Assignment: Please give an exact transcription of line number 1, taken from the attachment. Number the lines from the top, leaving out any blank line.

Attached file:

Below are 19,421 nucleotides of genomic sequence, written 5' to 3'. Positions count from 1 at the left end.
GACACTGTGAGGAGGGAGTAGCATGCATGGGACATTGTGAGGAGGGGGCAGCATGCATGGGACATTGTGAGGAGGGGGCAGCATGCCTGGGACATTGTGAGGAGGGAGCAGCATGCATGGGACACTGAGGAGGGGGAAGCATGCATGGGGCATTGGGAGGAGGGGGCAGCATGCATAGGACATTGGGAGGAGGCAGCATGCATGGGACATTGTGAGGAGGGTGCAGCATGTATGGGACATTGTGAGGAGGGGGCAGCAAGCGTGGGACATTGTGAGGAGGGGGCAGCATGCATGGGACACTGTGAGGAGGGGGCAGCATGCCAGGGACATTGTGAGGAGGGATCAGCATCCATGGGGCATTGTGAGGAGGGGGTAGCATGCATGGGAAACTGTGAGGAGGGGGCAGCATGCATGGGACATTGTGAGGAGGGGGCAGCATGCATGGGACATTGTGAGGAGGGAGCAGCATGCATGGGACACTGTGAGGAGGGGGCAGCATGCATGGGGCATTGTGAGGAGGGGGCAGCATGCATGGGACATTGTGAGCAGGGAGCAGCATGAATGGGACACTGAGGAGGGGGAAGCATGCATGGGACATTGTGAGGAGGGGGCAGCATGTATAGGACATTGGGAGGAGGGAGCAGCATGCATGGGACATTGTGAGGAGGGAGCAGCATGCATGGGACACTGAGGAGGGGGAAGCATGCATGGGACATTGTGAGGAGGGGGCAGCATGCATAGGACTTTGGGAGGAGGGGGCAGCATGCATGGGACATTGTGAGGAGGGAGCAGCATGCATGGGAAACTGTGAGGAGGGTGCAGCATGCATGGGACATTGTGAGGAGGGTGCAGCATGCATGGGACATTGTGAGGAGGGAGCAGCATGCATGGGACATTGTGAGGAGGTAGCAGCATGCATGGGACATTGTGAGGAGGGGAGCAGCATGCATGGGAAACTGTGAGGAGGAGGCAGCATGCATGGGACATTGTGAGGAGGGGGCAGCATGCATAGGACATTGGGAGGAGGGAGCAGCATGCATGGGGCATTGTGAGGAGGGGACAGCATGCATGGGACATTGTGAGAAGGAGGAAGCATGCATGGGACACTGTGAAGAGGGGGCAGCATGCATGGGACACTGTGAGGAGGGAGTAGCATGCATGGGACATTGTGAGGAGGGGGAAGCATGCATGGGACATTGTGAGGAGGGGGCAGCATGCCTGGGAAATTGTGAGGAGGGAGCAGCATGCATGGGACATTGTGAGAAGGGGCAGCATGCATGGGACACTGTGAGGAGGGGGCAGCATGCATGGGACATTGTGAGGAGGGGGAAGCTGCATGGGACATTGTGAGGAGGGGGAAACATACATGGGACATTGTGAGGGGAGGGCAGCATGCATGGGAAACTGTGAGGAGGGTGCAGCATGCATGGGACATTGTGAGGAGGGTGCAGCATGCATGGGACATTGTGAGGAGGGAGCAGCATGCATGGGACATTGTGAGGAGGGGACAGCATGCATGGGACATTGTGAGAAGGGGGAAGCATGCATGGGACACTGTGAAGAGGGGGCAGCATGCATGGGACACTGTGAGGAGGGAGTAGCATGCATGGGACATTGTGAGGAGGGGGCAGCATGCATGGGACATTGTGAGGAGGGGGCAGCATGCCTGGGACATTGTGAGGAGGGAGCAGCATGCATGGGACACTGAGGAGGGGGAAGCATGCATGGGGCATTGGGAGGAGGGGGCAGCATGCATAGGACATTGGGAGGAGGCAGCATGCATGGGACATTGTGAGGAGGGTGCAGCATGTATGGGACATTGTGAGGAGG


Below are 19,421 nucleotides of genomic sequence, written 5' to 3'. Positions count from 1 at the left end.